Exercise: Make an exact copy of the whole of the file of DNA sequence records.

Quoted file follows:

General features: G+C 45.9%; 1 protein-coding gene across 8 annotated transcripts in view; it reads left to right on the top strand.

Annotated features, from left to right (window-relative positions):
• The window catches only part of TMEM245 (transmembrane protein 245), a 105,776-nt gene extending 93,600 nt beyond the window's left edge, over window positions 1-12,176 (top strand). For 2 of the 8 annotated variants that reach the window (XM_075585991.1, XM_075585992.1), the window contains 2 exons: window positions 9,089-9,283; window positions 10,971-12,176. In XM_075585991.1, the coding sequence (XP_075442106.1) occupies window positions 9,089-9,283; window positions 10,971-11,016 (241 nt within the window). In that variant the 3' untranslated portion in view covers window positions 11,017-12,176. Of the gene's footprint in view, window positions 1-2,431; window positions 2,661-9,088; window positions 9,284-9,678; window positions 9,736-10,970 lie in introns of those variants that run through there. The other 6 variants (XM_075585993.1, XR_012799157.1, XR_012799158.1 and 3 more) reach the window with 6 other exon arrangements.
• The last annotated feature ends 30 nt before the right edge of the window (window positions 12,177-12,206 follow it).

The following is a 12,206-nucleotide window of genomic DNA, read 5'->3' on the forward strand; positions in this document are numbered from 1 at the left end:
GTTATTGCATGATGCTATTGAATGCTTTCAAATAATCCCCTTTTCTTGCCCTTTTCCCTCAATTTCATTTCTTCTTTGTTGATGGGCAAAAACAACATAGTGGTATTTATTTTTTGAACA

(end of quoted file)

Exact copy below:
General features: G+C 45.9%; 1 protein-coding gene across 8 annotated transcripts in view; it reads left to right on the top strand.

Annotated features, from left to right (window-relative positions):
• The window catches only part of TMEM245 (transmembrane protein 245), a 105,776-nt gene extending 93,600 nt beyond the window's left edge, over window positions 1-12,176 (top strand). For 2 of the 8 annotated variants that reach the window (XM_075585991.1, XM_075585992.1), the window contains 2 exons: window positions 9,089-9,283; window positions 10,971-12,176. In XM_075585991.1, the coding sequence (XP_075442106.1) occupies window positions 9,089-9,283; window positions 10,971-11,016 (241 nt within the window). In that variant the 3' untranslated portion in view covers window positions 11,017-12,176. Of the gene's footprint in view, window positions 1-2,431; window positions 2,661-9,088; window positions 9,284-9,678; window positions 9,736-10,970 lie in introns of those variants that run through there. The other 6 variants (XM_075585993.1, XR_012799157.1, XR_012799158.1 and 3 more) reach the window with 6 other exon arrangements.
• The last annotated feature ends 30 nt before the right edge of the window (window positions 12,177-12,206 follow it).

The following is a 12,206-nucleotide window of genomic DNA, read 5'->3' on the forward strand; positions in this document are numbered from 1 at the left end:
GTTATTGCATGATGCTATTGAATGCTTTCAAATAATCCCCTTTTCTTGCCCTTTTCCCTCAATTTCATTTCTTCTTTGTTGATGGGCAAAAACAACATAGTGGTATTTATTTTTTGAACA